U.S.-based NGOs engage communities across the globe to build prosperity and help people rise from poverty. NGOs are at the forefront of providing humanitarian and development assistance to those in need. They are mission-driven nonprofits and their incentives are to save lives and provide for better livelihoods. NGOs have built historic relationships with local partners and have unique perspectives and expertise that have a positive impact.
How USAID Can Help Strengthen Partnerships With NGOs
Maximize the relationship between U.S.-based NGOs and USAID, so that more resources go to those in need in the best way possible and that NGOs have an inclusive role in partnering with USAID in determining assistance priorities and application of effective practices.
- Alleviate the obstacles and burdens faced by USAID staff and implementing partners.
- Create a climate of success for civil society, including the promotion of lasting relationships between U.S.-based NGOs and local civil society partners, especially when assistance efforts are self-led and where government and civil society partners are accountable.
The Role of Congress:
Many aspects of USAID’s Transformation require legislative changes, including new authorization for aspects of the realignment. Through oversight hearings, stakeholder meetings, and legislative markups, Congress can ensure USAID’s Transformation is successful and meets the needs both USAID and the NGO community seek.
Key Policy Recommendations
Establish NGOs and Civil Society as Preferred Assistance Providers Policymakers should recognize NGOs as more than vendors that provide services, but as preferred providers with valuable relationships that transcend borders and connect values across cultures. U.S.-based NGOs bring special contributions that often include their own critical funding, established local networks, assistance expertise, and involved
and caring U.S. constituencies.
Support timely budgets and reject administration undercutting and rescissions Budget uncertainty – brought on by presidential budget requests that are demonstrably lower than global need and impede Congress’ ability to pass timely appropriations legislation – has real-world consequences. Without guaranteed funding for the life of a project, partners often shy away from full engagement with U.S. government agencies.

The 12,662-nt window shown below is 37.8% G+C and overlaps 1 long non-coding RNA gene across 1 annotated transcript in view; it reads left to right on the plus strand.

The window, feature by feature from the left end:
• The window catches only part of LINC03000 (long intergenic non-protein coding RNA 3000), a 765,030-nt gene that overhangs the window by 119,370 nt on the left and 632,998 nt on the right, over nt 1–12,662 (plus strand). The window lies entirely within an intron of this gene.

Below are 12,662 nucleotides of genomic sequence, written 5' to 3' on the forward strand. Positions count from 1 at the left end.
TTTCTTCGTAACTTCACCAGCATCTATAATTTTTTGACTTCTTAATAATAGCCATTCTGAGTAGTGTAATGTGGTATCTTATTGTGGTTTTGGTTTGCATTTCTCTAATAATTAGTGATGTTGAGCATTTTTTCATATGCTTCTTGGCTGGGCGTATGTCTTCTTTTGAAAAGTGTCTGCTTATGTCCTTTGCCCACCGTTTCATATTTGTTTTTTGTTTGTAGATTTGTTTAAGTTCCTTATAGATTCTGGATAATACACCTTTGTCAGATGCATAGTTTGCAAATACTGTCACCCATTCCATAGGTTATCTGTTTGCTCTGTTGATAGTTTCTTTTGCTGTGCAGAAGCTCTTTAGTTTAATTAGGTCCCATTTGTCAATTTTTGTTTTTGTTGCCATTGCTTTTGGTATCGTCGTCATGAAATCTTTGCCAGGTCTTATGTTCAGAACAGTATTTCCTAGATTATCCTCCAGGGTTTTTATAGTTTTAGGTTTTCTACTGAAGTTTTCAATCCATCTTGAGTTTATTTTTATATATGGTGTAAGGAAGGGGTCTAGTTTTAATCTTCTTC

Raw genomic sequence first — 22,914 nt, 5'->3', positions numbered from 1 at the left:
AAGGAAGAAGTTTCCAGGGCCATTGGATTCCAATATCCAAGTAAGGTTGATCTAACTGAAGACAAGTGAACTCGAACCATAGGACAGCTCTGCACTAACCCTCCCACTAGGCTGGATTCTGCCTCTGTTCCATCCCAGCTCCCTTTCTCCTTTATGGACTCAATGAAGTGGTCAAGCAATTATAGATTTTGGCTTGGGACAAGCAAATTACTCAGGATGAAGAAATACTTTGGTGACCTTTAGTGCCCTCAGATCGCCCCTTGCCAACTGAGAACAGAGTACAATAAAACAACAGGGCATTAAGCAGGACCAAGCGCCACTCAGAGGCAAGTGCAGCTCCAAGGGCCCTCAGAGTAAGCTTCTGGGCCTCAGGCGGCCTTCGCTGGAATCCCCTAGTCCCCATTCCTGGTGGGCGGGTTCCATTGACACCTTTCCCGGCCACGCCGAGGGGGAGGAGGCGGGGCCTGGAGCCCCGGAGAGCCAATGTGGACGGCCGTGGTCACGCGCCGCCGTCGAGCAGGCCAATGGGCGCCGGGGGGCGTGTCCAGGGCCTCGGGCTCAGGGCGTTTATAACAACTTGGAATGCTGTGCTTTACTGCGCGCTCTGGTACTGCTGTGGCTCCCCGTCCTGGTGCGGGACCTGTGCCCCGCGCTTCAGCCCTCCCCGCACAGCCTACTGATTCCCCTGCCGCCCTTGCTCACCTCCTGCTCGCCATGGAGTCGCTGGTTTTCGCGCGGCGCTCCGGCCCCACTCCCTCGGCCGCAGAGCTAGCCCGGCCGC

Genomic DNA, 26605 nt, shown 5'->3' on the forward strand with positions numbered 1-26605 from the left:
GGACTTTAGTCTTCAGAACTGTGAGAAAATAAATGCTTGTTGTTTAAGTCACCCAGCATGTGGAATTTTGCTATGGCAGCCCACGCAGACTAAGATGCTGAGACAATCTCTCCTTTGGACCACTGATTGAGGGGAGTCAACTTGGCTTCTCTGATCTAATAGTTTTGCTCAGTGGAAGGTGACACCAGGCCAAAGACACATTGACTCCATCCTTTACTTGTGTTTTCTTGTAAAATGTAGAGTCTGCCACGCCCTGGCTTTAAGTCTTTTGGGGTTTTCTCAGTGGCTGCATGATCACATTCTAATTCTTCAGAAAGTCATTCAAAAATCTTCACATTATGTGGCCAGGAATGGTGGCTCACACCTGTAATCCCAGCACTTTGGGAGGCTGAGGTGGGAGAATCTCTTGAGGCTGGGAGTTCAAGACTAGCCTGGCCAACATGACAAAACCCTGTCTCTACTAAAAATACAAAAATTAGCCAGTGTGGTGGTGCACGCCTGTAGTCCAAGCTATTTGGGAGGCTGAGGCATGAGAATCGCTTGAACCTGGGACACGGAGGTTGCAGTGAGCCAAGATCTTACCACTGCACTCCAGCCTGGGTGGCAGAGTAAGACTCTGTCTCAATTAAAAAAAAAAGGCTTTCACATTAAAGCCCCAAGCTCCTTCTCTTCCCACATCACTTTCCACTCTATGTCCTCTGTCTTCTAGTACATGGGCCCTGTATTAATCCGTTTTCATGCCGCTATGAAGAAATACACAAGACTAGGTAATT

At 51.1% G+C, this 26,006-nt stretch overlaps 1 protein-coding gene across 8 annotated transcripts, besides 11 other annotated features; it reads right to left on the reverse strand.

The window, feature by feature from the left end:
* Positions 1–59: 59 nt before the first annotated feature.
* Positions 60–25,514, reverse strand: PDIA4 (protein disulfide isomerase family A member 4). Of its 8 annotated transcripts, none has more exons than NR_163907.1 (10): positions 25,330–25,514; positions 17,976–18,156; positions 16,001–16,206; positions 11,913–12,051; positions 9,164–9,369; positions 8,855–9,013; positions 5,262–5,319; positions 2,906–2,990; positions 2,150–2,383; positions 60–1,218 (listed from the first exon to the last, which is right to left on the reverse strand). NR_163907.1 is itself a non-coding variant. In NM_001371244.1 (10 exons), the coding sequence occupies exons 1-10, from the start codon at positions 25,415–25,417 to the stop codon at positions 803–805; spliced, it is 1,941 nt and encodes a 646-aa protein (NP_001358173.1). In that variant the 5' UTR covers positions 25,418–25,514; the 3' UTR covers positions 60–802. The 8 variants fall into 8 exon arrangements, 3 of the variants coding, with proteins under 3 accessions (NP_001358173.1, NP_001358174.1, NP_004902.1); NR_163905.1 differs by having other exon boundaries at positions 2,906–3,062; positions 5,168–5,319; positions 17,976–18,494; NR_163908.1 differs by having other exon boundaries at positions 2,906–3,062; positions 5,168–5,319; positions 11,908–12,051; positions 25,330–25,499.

Adequately fund USAID Operating Expenses USAID has made great strides since the 1990s, when USAID staffing was at its lowest. Multiple administrations have worked to bolster staff capabilities and Congress has incrementally raised funding for USAID’s operating expenses and Capital Investment Fund. However, as USAID’s role in foreign policy has grown, its staff capacity has not kept pace with the challenge. Congress can help reverse this trend with a demonstrable increase of funding for USAID Operating Expenses.
Authorize more viable mechanisms for NGOs to co-finance assistance with government agencies Private contributions to all U.S. NGOs – including Private-Voluntary Organizations (PVO) – total $15.4 billion annually. U.S. leadership provided through official development assistance provides leverage and sector cohesion, and acts as a force multiplier as foundations and corporations, which donate $4.7 and $11.3 billion respectively, join PVOs in following the priorities and activities set by the U.S. government. The U.S. needs greater political leadership to help overcome funding gaps and to create better mechanisms that allow U.S. NGOs and civil society more opportunity to participate.
Lessen the Regulatory and Compliance Burden The U.S. government has established bureaucratic compliance regulations and regulatory restrictions, emplacing them under anti-terror and transparency laws. While the intent of anti-terror and transparency laws are widely supported by the NGO community, the restrictions and regulations place an undue burden on nonprofits and divert funding and support away from programming and beneficiaries. Broad rules against foreign terrorist financing entangle legitimate humanitarian and development assistance and hinder the delivery of lifesaving assistance.
Empower USAID “Centers” As part of its Transformation, USAID is expanding its use of Centers that focus on development sectors such as Democracy, Rights, and Governance; innovation, technology, and research; and education among others. Centers unite technical capacity and development expertise between offices, missions, and bureaus, to encourage greater collaboration. Currently, the use of Centers is at the discretion of USAID staff. Without clear guidelines, Centers may be underused. Congress, through oversight and its legislative authority, has a substantial role and say in how USAID uses its Centers.
Resources for Congressional Staff
Lesson from Civil Society and Operational NGOs: Encouraging Closer Collaboration and More Effective Partnerships with USAID. InterAction, July 2018. Recommendations from InterAction to USAID based on member and partner insight on their work with the agency.
Index of Global Philanthropy and Remittances 2016. Hudson Institute, February 2017. A report that details the sources and magnitude of private giving to the developing world.